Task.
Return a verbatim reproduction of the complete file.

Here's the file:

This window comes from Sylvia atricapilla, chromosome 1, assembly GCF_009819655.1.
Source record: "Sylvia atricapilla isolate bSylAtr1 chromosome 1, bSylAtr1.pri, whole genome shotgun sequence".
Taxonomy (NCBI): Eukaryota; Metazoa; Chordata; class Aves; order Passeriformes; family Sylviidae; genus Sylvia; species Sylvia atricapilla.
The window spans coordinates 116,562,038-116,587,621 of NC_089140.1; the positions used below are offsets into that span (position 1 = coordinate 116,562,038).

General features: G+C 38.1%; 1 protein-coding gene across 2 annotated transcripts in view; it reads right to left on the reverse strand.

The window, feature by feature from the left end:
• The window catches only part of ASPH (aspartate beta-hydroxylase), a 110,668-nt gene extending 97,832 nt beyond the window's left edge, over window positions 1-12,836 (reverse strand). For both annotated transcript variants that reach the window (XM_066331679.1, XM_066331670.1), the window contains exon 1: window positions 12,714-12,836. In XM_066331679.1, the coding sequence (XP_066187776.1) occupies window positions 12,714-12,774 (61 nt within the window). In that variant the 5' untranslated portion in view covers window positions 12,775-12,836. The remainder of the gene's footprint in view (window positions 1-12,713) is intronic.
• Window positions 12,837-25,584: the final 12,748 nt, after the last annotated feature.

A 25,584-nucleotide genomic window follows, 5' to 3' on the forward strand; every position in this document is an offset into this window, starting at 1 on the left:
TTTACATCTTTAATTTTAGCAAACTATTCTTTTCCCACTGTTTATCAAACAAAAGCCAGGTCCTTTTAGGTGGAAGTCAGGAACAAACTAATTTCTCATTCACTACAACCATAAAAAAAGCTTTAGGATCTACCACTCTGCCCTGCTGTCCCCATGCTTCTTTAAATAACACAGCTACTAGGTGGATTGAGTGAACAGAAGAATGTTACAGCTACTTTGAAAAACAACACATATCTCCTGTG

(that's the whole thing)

This window comes from Sylvia atricapilla, chromosome 1, assembly GCF_009819655.1.
Source record: "Sylvia atricapilla isolate bSylAtr1 chromosome 1, bSylAtr1.pri, whole genome shotgun sequence".
Taxonomy (NCBI): Eukaryota; Metazoa; Chordata; class Aves; order Passeriformes; family Sylviidae; genus Sylvia; species Sylvia atricapilla.
The window spans coordinates 116,562,038-116,587,621 of NC_089140.1; the positions used below are offsets into that span (position 1 = coordinate 116,562,038).

General features: G+C 38.1%; 1 protein-coding gene across 2 annotated transcripts in view; it reads right to left on the reverse strand.

The window, feature by feature from the left end:
• The window catches only part of ASPH (aspartate beta-hydroxylase), a 110,668-nt gene extending 97,832 nt beyond the window's left edge, over window positions 1-12,836 (reverse strand). For both annotated transcript variants that reach the window (XM_066331679.1, XM_066331670.1), the window contains exon 1: window positions 12,714-12,836. In XM_066331679.1, the coding sequence (XP_066187776.1) occupies window positions 12,714-12,774 (61 nt within the window). In that variant the 5' untranslated portion in view covers window positions 12,775-12,836. The remainder of the gene's footprint in view (window positions 1-12,713) is intronic.
• Window positions 12,837-25,584: the final 12,748 nt, after the last annotated feature.

A 25,584-nucleotide genomic window follows, 5' to 3' on the forward strand; every position in this document is an offset into this window, starting at 1 on the left:
TTTACATCTTTAATTTTAGCAAACTATTCTTTTCCCACTGTTTATCAAACAAAAGCCAGGTCCTTTTAGGTGGAAGTCAGGAACAAACTAATTTCTCATTCACTACAACCATAAAAAAAGCTTTAGGATCTACCACTCTGCCCTGCTGTCCCCATGCTTCTTTAAATAACACAGCTACTAGGTGGATTGAGTGAACAGAAGAATGTTACAGCTACTTTGAAAAACAACACATATCTCCTGTG